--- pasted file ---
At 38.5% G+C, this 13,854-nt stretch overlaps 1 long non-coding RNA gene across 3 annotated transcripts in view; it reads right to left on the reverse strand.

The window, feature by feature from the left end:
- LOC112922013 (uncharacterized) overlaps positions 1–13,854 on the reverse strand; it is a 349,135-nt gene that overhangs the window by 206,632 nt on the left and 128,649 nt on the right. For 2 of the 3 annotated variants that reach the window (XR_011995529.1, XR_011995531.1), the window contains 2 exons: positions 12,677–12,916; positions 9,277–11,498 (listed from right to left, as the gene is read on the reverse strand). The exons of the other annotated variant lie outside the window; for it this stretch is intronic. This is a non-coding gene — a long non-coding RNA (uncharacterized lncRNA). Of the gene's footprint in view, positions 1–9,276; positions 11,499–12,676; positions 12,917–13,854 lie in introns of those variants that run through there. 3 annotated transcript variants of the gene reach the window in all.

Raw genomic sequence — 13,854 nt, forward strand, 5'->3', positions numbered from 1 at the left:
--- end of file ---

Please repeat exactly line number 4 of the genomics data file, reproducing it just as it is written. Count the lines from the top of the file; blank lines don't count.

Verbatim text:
Raw genomic sequence — 13,854 nt, forward strand, 5'->3', positions numbered from 1 at the left: